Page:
I’m a sucker for a reading challenge, especially when it coincides with one of my own. The last two years in October, I’ve taken my own *All Hallow’s Read challenge (*from an idea by Neil Gaiman). I limit my October reading choices to tales of the supernatural.
Two years ago, I read Richard Matheson’s Hell House and Stephen King’s The Shining. Last year, I chose Broken Monsters by Lauren Beukes, Bag of Bones by King, again, and Nightmare Magazine#37: Queers Destroy Horror!
“Kids can’t cope with the darkness, supposedly, but how else are we supposed to wrestle with it? How else are we supposed to prepare for this moment when you have to open the door not knowing what’s behind it?” (p.250)
Lauren Beukes is a South African writer who was recommended to me when I was compiling a list of essential books to read by female authors. Three of her works were suggested by blogger friends: Moxyland (2008), Zoo City (2010), and Broken Monsters (2014). She also wrote the 2013 time-travel thriller The Shining Girls, which I have heard very good things about. After reading Broken Monsters, I’m keen to read more of her writing.
Broken Monsters is a serial-killer thriller with supernatural undertones set in modern Detroit. Detective Gabi Versado leads the search for a killer after the mutilated body of a young boy is found on the street. On the wall beside the body is a simple chalk drawing of a door. As the hunt for the killer continues, the author takes us on a tour of some of the darker places of this struggling city, introducing a group of characters who initially seem unrelated. Continue reading →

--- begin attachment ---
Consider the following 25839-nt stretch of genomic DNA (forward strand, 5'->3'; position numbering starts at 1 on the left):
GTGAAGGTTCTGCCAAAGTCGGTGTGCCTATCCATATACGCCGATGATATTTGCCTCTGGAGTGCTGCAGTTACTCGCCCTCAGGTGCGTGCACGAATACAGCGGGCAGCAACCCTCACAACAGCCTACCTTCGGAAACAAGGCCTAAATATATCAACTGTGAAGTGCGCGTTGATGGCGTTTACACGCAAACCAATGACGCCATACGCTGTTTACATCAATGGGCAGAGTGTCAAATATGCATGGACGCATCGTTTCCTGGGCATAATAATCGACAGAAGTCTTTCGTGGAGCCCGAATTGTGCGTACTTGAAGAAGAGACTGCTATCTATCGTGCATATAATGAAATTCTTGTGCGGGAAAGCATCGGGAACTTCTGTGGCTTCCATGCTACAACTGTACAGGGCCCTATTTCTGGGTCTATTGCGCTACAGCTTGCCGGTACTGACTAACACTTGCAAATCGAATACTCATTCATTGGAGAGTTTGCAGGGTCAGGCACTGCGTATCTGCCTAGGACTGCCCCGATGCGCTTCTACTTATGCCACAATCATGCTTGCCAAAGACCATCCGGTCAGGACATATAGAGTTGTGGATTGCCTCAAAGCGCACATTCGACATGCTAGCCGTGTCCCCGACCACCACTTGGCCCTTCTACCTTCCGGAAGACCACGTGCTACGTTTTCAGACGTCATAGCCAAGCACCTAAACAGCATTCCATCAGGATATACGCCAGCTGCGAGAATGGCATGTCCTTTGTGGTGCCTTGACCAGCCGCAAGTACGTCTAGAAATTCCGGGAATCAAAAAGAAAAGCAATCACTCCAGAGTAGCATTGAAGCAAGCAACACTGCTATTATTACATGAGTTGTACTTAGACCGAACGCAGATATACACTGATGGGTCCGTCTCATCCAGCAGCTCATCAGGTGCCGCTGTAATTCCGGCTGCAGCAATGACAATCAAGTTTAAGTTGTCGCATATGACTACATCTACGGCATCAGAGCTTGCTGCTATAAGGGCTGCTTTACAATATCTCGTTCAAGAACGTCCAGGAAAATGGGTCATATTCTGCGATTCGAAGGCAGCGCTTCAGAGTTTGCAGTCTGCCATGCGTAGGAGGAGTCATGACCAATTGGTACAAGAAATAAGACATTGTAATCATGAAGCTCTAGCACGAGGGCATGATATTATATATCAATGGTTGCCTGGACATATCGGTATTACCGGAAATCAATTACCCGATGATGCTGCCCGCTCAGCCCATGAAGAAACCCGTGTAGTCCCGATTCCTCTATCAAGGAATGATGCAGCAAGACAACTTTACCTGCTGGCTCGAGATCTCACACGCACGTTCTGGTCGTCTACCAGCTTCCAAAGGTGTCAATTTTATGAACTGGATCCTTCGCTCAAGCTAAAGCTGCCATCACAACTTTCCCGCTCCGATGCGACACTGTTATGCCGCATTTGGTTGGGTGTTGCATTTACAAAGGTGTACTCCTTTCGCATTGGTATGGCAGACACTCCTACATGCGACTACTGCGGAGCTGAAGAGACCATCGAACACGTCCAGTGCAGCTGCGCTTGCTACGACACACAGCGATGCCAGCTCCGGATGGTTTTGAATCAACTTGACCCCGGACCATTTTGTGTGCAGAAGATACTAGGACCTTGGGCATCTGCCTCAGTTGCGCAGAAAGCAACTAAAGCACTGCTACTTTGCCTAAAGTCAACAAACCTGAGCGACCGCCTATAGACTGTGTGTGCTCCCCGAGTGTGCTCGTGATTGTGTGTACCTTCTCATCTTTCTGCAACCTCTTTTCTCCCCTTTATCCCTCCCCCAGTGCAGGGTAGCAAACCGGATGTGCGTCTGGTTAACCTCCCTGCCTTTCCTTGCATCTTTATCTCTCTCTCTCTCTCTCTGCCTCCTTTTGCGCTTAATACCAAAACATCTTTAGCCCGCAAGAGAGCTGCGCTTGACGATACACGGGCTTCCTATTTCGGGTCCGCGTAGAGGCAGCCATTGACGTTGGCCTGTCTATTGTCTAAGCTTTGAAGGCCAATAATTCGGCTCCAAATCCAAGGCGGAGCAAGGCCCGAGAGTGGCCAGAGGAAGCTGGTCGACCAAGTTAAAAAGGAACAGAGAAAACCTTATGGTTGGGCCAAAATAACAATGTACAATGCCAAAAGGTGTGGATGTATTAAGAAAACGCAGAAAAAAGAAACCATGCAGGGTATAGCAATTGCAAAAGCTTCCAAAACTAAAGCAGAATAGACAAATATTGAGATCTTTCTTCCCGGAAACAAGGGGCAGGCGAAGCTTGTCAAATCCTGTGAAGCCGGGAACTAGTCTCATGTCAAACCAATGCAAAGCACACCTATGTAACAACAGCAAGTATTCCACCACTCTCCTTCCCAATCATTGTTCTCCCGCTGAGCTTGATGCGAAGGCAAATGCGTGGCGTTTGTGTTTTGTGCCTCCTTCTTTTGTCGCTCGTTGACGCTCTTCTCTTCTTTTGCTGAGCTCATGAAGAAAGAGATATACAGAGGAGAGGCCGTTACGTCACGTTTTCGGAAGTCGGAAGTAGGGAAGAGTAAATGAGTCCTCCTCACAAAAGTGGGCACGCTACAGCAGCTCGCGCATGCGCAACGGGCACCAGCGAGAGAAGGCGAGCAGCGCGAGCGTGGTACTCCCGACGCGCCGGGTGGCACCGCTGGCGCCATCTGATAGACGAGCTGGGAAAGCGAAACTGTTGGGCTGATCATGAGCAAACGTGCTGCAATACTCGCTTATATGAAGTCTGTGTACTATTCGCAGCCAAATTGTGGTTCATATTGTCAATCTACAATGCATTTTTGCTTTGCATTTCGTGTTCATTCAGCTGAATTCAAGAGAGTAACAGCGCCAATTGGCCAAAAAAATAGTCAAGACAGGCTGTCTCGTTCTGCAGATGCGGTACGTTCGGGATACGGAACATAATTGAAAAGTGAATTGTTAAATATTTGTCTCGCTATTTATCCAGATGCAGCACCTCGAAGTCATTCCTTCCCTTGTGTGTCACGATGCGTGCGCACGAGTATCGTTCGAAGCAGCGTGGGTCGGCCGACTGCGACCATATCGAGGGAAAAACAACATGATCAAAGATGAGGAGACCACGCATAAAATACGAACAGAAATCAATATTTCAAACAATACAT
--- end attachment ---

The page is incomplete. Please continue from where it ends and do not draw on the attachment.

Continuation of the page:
Is it that BUMP in the middle of the night that only you hear?
Is it the walk home through the woods with only the moonlight to guide you?
How about that movie you watched that gave you nightmares for a week? Or the dream that felt so real that you fought to wake up and escape it, a cry on your lips?
What was the last book or short story that REALLY scared you? As I’ve got older, I find a scary movie affects me more than a ghost story. Is that because a visual shock is more immediate than a comparable scare in a story? The filmed image is there, right in front of you, without you having to do any work creating it in your head. Is it just me? Continue reading →